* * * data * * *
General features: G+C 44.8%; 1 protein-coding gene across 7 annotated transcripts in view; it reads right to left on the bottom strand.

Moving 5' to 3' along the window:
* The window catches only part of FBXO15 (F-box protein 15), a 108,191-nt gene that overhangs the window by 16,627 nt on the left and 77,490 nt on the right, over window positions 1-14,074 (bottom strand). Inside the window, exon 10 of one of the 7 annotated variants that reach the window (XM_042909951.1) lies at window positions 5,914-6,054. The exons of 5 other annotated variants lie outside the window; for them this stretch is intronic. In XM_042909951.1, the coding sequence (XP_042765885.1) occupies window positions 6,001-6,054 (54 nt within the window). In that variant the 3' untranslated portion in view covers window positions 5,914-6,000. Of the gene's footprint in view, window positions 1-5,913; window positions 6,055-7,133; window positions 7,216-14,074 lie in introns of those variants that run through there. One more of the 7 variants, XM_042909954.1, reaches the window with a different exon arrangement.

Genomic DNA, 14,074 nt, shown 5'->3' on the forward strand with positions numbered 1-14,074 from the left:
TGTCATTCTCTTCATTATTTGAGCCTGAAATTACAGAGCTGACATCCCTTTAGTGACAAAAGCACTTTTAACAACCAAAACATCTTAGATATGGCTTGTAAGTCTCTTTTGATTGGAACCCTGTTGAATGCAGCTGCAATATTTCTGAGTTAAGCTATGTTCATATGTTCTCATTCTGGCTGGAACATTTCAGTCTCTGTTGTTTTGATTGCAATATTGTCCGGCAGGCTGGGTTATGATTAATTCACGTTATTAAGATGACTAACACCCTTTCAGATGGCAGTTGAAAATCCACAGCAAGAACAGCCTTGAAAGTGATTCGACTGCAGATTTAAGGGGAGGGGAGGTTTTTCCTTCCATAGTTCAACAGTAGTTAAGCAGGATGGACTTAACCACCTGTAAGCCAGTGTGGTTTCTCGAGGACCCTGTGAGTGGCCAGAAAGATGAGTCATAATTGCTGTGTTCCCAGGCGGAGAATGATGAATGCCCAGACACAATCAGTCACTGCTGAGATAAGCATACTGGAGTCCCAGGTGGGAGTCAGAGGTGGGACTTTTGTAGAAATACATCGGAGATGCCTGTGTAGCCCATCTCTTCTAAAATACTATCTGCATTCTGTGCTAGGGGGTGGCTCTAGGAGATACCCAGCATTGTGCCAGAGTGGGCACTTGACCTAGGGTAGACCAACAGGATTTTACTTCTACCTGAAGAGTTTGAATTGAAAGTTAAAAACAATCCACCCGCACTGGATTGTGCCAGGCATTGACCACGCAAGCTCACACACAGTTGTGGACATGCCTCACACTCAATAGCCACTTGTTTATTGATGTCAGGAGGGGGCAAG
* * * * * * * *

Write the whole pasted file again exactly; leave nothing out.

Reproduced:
General features: G+C 44.8%; 1 protein-coding gene across 7 annotated transcripts in view; it reads right to left on the bottom strand.

Moving 5' to 3' along the window:
* The window catches only part of FBXO15 (F-box protein 15), a 108,191-nt gene that overhangs the window by 16,627 nt on the left and 77,490 nt on the right, over window positions 1-14,074 (bottom strand). Inside the window, exon 10 of one of the 7 annotated variants that reach the window (XM_042909951.1) lies at window positions 5,914-6,054. The exons of 5 other annotated variants lie outside the window; for them this stretch is intronic. In XM_042909951.1, the coding sequence (XP_042765885.1) occupies window positions 6,001-6,054 (54 nt within the window). In that variant the 3' untranslated portion in view covers window positions 5,914-6,000. Of the gene's footprint in view, window positions 1-5,913; window positions 6,055-7,133; window positions 7,216-14,074 lie in introns of those variants that run through there. One more of the 7 variants, XM_042909954.1, reaches the window with a different exon arrangement.

Genomic DNA, 14,074 nt, shown 5'->3' on the forward strand with positions numbered 1-14,074 from the left:
TGTCATTCTCTTCATTATTTGAGCCTGAAATTACAGAGCTGACATCCCTTTAGTGACAAAAGCACTTTTAACAACCAAAACATCTTAGATATGGCTTGTAAGTCTCTTTTGATTGGAACCCTGTTGAATGCAGCTGCAATATTTCTGAGTTAAGCTATGTTCATATGTTCTCATTCTGGCTGGAACATTTCAGTCTCTGTTGTTTTGATTGCAATATTGTCCGGCAGGCTGGGTTATGATTAATTCACGTTATTAAGATGACTAACACCCTTTCAGATGGCAGTTGAAAATCCACAGCAAGAACAGCCTTGAAAGTGATTCGACTGCAGATTTAAGGGGAGGGGAGGTTTTTCCTTCCATAGTTCAACAGTAGTTAAGCAGGATGGACTTAACCACCTGTAAGCCAGTGTGGTTTCTCGAGGACCCTGTGAGTGGCCAGAAAGATGAGTCATAATTGCTGTGTTCCCAGGCGGAGAATGATGAATGCCCAGACACAATCAGTCACTGCTGAGATAAGCATACTGGAGTCCCAGGTGGGAGTCAGAGGTGGGACTTTTGTAGAAATACATCGGAGATGCCTGTGTAGCCCATCTCTTCTAAAATACTATCTGCATTCTGTGCTAGGGGGTGGCTCTAGGAGATACCCAGCATTGTGCCAGAGTGGGCACTTGACCTAGGGTAGACCAACAGGATTTTACTTCTACCTGAAGAGTTTGAATTGAAAGTTAAAAACAATCCACCCGCACTGGATTGTGCCAGGCATTGACCACGCAAGCTCACACACAGTTGTGGACATGCCTCACACTCAATAGCCACTTGTTTATTGATGTCAGGAGGGGGCAAG